The story goes, however, that the greatest discovery in the western necropolis was made in 1900 by a donkey.
I imagine the poor animal struggling to gain its footing on the Kom al-Shuqafa (‘mound of potsherds’), when, all of a sudden, the ground below gave way.
This proved to be the entrance to a large hypogeum (an underground temple or tomb) designated ‘the Principal Tomb’. One year later a separate second underground tomb complex was found by the archaeologist Giuseppe Botti and named (fancifully) ’the Hall of Caracalla’.
Today the catacombs are entered—as the Principal Tomb was in antiquity—via a spiral staircase around a central shaft through which the dead would have been lowered. The shaft descends some twenty meters from the surface, with openings on three levels (the lowest being flooded today). The Hall of Caracalla, though it originally had a separate entrance, is entered via a robber’s tunnel from the main tomb today.
We know very little about the people who were buried there. There are no names recorded, and those same robbers had cleaned out the tombs. On architectural and stylistic grounds alone, we can date the tombs to the Imperial period between the end of the first century and the middle of the second century A.D., and, possibly to the reign of Emperor Hadrian (reigned 117-138).
Cleary, though, these were the tombs of wealthy Alexandrian citizens, expensively cut from the rock face, and mimicking in their painted stucco surfaces the red granite sarcophagi and ‘marble’ of even more ancient, and nobler, tombs.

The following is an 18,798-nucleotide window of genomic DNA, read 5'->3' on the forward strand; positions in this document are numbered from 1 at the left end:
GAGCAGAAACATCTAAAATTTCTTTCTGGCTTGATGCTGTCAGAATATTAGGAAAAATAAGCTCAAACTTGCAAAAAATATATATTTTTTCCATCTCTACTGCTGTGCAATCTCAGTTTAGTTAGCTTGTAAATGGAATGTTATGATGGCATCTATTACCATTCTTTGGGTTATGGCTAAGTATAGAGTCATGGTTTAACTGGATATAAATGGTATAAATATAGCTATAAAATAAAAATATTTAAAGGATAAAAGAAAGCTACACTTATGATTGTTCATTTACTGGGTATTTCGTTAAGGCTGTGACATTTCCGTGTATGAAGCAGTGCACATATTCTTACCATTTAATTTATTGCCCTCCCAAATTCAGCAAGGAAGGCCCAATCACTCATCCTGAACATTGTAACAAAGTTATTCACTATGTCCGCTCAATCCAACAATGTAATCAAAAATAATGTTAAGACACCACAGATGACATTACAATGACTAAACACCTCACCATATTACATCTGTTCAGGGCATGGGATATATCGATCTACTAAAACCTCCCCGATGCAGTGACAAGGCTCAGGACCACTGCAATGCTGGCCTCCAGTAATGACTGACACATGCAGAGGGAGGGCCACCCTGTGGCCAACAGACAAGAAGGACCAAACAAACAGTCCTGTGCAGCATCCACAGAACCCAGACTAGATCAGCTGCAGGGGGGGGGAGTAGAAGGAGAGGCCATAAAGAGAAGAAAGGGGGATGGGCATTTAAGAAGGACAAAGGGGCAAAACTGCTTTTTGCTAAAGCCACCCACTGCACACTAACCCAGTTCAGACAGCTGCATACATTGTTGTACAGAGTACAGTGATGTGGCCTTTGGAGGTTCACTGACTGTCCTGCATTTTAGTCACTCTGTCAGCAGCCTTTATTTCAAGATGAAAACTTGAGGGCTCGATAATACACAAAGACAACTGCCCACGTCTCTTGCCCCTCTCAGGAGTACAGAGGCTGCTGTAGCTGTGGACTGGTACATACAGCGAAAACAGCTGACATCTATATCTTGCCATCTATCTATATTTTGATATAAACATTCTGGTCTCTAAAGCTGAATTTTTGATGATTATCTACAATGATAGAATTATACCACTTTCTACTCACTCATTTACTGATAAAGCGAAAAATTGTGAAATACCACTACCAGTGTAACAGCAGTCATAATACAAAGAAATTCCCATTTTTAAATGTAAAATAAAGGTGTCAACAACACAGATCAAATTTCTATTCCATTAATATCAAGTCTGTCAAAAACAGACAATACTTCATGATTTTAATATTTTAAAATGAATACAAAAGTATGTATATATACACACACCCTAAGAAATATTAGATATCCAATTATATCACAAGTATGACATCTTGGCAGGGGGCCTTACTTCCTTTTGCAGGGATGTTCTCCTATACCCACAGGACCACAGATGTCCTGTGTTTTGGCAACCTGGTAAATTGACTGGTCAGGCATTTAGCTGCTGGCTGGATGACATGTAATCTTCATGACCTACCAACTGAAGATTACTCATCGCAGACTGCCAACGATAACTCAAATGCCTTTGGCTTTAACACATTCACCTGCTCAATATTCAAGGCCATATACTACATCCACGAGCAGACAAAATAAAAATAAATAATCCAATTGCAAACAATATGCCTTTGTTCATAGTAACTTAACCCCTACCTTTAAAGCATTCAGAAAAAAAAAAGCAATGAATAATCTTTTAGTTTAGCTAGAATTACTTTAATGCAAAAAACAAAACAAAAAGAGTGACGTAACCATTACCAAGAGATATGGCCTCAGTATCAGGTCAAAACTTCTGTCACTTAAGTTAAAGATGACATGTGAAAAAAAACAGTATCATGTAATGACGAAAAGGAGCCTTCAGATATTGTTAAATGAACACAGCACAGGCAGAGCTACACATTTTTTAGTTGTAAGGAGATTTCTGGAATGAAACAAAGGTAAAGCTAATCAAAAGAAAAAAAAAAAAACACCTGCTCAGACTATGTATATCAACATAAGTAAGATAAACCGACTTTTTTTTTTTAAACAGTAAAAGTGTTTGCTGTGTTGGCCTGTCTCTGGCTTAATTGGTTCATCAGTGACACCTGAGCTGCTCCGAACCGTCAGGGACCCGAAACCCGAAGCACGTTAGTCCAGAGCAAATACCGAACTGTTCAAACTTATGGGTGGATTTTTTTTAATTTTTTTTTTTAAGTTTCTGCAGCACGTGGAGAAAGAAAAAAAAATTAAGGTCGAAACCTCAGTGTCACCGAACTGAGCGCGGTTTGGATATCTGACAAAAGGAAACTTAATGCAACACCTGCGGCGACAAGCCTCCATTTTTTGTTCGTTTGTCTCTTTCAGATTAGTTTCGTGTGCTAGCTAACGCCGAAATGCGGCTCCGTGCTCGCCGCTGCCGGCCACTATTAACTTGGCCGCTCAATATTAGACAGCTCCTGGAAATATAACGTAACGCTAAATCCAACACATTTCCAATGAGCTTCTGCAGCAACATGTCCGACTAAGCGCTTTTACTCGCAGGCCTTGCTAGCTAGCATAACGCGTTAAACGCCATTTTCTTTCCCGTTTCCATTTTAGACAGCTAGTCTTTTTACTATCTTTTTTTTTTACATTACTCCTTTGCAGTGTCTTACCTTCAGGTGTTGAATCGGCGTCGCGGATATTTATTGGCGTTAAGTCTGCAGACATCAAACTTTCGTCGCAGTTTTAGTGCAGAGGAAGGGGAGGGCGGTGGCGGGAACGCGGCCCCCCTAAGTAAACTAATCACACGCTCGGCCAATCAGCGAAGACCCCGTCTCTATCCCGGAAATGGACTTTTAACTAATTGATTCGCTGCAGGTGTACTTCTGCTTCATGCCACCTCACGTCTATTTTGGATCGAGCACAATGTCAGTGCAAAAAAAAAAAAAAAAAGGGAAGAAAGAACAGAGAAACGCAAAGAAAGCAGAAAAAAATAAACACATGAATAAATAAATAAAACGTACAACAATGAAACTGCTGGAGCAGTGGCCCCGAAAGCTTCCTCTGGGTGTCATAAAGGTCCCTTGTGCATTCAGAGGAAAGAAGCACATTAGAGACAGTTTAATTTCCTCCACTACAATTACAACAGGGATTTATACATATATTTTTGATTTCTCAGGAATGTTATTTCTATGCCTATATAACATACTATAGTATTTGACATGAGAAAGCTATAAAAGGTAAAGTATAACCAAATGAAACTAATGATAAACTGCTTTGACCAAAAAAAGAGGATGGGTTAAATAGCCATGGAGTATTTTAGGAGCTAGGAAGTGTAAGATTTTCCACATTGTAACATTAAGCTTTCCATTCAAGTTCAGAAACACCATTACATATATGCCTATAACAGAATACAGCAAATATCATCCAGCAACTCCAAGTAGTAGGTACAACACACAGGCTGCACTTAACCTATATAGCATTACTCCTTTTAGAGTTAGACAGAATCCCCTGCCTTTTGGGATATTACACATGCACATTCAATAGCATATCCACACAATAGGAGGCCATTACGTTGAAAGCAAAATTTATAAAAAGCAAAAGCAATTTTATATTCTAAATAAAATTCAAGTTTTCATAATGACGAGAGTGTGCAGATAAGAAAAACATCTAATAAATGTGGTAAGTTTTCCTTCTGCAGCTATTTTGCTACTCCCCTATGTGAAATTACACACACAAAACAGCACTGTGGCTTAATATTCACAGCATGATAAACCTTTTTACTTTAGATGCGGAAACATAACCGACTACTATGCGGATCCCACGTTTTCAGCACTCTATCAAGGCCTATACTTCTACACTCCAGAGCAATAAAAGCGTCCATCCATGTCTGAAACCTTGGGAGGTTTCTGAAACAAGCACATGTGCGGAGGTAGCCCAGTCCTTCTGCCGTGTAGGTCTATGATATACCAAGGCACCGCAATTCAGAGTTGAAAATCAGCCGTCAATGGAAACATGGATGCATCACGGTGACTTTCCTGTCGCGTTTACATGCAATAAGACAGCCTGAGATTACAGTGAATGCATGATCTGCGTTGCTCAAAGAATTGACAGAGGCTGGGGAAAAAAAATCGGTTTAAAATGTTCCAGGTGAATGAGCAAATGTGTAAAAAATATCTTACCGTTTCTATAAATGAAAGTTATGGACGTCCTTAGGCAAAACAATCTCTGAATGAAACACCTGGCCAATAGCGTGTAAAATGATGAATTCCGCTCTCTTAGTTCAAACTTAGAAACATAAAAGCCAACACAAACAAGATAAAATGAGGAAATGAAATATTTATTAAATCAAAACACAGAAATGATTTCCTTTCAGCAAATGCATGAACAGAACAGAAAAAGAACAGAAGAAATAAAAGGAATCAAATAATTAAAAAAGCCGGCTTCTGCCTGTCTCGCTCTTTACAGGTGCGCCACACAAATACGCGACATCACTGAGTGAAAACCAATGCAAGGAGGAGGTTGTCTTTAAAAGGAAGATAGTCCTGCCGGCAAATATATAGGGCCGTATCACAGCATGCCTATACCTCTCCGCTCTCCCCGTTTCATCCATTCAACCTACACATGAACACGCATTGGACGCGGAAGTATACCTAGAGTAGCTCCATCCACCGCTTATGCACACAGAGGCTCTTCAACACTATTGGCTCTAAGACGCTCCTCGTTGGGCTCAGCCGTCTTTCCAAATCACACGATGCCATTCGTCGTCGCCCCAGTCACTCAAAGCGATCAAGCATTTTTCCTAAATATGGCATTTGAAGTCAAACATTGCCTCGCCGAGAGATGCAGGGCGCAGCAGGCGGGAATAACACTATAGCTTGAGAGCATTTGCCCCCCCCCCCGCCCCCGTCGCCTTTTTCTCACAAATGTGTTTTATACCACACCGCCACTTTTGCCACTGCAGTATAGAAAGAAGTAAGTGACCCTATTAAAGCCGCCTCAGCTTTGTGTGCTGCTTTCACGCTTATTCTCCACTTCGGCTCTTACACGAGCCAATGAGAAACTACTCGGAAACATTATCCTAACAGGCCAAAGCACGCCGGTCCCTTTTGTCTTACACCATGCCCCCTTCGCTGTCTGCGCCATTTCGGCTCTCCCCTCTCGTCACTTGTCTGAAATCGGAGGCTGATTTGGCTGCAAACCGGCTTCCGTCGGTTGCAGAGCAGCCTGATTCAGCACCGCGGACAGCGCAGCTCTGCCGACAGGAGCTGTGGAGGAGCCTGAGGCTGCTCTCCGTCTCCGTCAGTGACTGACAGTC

More than that, we can see in the decoration something quite definite —these were individuals who lived in a Greek city, in an Egyptian context, within the Roman Empire.
Much has been written about the sculpture of the Principal Tomb in this regard. The central niche, for example, has Greek hanging garlands below, a Greek ‘egg and dart’ frieze above, and a scene of Anubis embalming Osiris (with Horus and Thoth nearby). The Hall of Caracalla, in contrast, although it was known to have been painted, received less attention because the painting had faded to invisibility.
Then, in 1993, something quite surprising happened.
While researching a short tourist guide to the catacombs, the French archaeologist Jean-Yves Empereur noticed that the invisible was becoming visible again. It seems that the pumping system that had been installed to keep the ground water at bay had changed the humidity in the tomb, and a chemical reaction between the original paint and stucco had taken place.